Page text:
Puffs of smoke curl around the stage at the Brooklyn rock venue Warsaw; fuzzy sounds lull the audience into a hazy dream that is at once both soothing and cruel. Curves of elbows and shoulders poke in and out of the little exposed light on the stage. Sounds continue to layer upon each other until a thunder of noise emits through the speakers. More lights flicker on, experimenting in blue and red hues, staining the faces of the members of No Age.
Los Angeles natives Randy Randall and Dean Spunt created the noisy pop band, No Age, after the dissolution of their former punk band, Wives.
“Wives was a project that had a lot of aggression,” Randall said inside of the dining area at Warsaw before the concert.
“No Age is more of a hug, a fuzzy hug,” Randall continued. “It’s a love that has flaws and I think we embrace those flaws. A great tragedy in your life can bring about profound discovery of yourself and those bad points can bring about the more beautiful points. I think that’s what’s in our music.”
The murky textures created by No Age resemble My Bloody Valentine and Husker Du, but the major difference that stands between them and those bands is that the sounds are only coming from two people. “I always feel more inspired when we are challenged. So when we try to make a sound of five people with two, it just makes us get more creative,” Spunt said.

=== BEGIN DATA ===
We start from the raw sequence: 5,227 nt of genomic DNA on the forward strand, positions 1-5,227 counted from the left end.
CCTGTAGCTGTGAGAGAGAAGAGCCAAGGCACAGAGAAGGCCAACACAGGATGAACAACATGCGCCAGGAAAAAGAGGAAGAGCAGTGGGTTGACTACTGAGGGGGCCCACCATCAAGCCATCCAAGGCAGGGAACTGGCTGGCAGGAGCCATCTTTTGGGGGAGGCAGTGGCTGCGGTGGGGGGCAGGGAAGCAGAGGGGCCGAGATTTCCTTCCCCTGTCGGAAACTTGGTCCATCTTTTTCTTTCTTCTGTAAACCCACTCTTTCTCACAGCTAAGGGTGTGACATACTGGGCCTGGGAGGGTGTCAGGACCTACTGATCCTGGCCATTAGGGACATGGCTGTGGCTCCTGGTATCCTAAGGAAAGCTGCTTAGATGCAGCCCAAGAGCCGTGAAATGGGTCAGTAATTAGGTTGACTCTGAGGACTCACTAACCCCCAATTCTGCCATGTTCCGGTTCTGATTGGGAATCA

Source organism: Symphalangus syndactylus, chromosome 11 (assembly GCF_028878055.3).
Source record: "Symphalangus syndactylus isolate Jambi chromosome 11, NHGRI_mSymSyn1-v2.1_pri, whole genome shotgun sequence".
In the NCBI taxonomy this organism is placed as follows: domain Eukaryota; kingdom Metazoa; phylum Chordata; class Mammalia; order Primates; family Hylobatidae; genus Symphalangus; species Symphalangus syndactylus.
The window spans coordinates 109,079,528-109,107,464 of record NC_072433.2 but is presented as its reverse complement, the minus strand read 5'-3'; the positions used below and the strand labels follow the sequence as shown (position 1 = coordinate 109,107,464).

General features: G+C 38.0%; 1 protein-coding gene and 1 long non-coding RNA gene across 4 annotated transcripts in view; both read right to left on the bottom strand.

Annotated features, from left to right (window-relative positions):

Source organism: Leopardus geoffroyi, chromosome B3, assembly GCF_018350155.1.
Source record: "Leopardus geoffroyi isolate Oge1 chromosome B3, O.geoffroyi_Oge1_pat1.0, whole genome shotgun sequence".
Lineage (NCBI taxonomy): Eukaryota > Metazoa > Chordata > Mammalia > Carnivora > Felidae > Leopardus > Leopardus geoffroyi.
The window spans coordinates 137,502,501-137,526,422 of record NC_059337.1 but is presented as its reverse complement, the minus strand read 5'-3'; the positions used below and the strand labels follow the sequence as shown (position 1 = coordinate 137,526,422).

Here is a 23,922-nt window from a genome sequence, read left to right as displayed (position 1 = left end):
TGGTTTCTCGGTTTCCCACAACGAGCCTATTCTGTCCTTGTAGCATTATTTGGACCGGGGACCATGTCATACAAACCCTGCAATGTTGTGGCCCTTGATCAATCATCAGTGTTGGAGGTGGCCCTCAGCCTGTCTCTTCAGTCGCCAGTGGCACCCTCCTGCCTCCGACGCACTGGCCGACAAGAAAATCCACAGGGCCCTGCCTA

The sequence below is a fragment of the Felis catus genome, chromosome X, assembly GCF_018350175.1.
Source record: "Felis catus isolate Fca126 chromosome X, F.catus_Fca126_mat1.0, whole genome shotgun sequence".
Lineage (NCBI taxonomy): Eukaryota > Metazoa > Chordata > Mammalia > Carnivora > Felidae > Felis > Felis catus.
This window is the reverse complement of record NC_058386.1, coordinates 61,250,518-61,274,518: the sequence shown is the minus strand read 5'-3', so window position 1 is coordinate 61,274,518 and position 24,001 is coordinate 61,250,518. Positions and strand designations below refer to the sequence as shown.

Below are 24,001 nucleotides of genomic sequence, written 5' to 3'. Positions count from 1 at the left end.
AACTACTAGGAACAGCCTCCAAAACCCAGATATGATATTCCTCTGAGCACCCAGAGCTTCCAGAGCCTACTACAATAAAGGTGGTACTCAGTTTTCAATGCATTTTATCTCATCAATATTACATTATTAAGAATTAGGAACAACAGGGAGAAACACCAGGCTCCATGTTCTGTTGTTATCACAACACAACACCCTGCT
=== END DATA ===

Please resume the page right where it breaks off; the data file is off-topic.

On stage, Randall digs into the opening chords of “Boy Void,” the band’s most accessible song from their critically-acclaimed release, “Weirdo Rippers.” Spunt follows with a rippling drum beat so demanding that making it forces him to shift his slender frame upward with each hit. Throughout the set, No Age integrates a host of new songs from their upcoming album, “Nouns,” due out in May, which is met with applause and head bopping from the audience.
During the last song, Randall bangs his guitar against his microphone stand to capture a sound worthy of manipulating with his effects pedals. Once satisfied, he passes his guitar out into the audience. A fury of hands grab at the guitar creating jarring hisses while Randall sits on stage fiddling with the effects.
It’s a fuzzy hug indeed.